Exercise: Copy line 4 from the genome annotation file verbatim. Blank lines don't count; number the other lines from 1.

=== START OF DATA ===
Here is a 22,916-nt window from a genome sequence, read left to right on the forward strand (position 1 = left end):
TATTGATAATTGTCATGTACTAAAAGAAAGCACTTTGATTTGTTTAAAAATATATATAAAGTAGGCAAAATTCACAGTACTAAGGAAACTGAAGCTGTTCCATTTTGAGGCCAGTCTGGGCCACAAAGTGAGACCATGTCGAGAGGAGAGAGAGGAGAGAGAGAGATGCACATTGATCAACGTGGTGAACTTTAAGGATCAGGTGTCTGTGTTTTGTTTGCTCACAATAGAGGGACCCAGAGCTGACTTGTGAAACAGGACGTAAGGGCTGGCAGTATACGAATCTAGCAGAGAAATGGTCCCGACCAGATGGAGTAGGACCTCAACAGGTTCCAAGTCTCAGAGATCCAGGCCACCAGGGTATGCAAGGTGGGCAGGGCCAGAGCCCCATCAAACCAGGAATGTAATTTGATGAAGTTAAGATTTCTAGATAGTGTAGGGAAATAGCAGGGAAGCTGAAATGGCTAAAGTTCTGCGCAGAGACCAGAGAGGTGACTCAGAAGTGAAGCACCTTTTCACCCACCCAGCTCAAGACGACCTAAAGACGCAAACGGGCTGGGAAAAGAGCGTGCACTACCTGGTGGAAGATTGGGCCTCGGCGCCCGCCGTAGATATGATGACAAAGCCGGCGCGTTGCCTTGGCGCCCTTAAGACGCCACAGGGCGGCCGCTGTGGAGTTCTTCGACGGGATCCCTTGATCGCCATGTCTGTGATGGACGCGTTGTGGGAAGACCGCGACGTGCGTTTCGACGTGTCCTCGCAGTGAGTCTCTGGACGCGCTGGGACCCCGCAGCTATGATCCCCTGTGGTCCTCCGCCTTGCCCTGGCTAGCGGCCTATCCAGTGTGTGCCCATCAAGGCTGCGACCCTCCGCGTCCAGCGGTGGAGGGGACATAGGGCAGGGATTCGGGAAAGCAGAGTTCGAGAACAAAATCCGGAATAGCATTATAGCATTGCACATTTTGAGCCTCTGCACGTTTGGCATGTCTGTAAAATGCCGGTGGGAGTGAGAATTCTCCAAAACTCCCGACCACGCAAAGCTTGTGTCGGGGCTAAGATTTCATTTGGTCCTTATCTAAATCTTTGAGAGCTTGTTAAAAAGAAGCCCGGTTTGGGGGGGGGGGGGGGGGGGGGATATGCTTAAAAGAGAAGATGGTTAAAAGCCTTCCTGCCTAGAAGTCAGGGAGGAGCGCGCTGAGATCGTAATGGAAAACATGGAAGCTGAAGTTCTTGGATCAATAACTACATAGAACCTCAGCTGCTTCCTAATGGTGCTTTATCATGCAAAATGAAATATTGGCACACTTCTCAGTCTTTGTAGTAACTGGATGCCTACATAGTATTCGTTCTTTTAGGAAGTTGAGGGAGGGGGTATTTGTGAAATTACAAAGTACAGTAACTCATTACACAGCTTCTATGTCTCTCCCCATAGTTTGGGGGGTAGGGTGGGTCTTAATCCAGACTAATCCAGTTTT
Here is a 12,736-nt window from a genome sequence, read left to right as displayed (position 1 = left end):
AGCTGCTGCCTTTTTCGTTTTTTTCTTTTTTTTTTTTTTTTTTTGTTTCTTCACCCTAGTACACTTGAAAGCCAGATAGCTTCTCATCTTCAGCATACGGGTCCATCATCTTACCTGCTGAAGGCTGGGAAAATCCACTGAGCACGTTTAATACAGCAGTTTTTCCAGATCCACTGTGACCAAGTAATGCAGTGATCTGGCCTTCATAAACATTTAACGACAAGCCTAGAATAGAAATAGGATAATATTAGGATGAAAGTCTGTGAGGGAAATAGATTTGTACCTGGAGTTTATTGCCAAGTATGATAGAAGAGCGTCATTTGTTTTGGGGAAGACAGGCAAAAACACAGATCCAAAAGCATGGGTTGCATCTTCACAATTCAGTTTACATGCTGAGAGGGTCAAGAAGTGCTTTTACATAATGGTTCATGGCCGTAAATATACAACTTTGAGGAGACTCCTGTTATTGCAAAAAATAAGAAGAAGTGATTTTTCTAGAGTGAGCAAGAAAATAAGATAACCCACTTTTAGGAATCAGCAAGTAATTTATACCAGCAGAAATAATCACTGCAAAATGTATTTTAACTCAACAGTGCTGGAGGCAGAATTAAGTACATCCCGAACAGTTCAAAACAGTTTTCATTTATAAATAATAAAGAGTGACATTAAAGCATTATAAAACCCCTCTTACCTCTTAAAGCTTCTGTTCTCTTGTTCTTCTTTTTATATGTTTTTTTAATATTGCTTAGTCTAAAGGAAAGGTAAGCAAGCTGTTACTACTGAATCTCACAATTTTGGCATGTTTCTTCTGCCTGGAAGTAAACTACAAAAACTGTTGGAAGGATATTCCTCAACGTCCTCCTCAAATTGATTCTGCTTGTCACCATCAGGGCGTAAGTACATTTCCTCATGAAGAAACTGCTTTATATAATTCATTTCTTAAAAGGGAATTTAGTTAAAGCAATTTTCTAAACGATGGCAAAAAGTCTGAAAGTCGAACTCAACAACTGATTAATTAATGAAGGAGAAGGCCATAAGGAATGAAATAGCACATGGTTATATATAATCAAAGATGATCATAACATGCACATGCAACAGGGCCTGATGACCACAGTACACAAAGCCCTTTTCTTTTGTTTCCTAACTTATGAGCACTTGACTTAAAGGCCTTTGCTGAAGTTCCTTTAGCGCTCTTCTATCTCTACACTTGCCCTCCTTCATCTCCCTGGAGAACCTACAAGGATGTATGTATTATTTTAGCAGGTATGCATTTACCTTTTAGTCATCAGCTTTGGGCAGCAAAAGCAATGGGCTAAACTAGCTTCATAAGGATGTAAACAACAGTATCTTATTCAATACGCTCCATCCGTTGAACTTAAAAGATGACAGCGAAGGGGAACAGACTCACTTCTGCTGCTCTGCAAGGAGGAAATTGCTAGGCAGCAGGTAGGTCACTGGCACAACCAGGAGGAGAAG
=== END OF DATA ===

AGCTGCTGCCTTTTTCGTTTTTTTCTTTTTTTTTTTTTTTTTTTGTTTCTTCACCCTAGTACACTTGAAAGCCAGATAGCTTCTCATCTTCAGCATACGGGTCCATCATCTTACCTGCTGAAGGCTGGGAAAATCCACTGAGCACGTTTAATACAGCAGTTTTTCCAGATCCACTGTGACCAAGTAATGCAGTGATCTGGCCTTCATAAACATTTAACGACAAGCCTAGAATAGAAATAGGATAATATTAGGATGAAAGTCTGTGAGGGAAATAGATTTGTACCTGGAGTTTATTGCCAAGTATGATAGAAGAGCGTCATTTGTTTTGGGGAAGACAGGCAAAAACACAGATCCAAAAGCATGGGTTGCATCTTCACAATTCAGTTTACATGCTGAGAGGGTCAAGAAGTGCTTTTACATAATGGTTCATGGCCGTAAATATACAACTTTGAGGAGACTCCTGTTATTGCAAAAAATAAGAAGAAGTGATTTTTCTAGAGTGAGCAAGAAAATAAGATAACCCACTTTTAGGAATCAGCAAGTAATTTATACCAGCAGAAATAATCACTGCAAAATGTATTTTAACTCAACAGTGCTGGAGGCAGAATTAAGTACATCCCGAACAGTTCAAAACAGTTTTCATTTATAAATAATAAAGAGTGACATTAAAGCATTATAAAACCCCTCTTACCTCTTAAAGCTTCTGTTCTCTTGTTCTTCTTTTTATATGTTTTTTTAATATTGCTTAGTCTAAAGGAAAGGTAAGCAAGCTGTTACTACTGAATCTCACAATTTTGGCATGTTTCTTCTGCCTGGAAGTAAACTACAAAAACTGTTGGAAGGATATTCCTCAACGTCCTCCTCAAATTGATTCTGCTTGTCACCATCAGGGCGTAAGTACATTTCCTCATGAAGAAACTGCTTTATATAATTCATTTCTTAAAAGGGAATTTAGTTAAAGCAATTTTCTAAACGATGGCAAAAAGTCTGAAAGTCGAACTCAACAACTGATTAATTAATGAAGGAGAAGGCCATAAGGAATGAAATAGCACATGGTTATATATAATCAAAGATGATCATAACATGCACATGCAACAGGGCCTGATGACCACAGTACACAAAGCCCTTTTCTTTTGTTTCCTAACTTATGAGCACTTGACTTAAAGGCCTTTGCTGAAGTTCCTTTAGCGCTCTTCTATCTCTACACTTGCCCTCCTTCATCTCCCTGGAGAACCTACAAGGATGTATGTATTATTTTAGCAGGTATGCATTTACCTTTTAGTCATCAGCTTTGGGCAGCAAAAGCAATGGGCTAAACTAGCTTCATAAGGATGTAAACAACAGTATCTTATTCAATACGCTCCATCCGTTGAACTTAAAAGATGACAGCGAAGGGGAACAGACTCACTTCTGCTGCTCTGCAAGGAGGAAATTGCTAGGCAGCAGGTAGGTCACTGGCACAACCAGGAGGAGAAG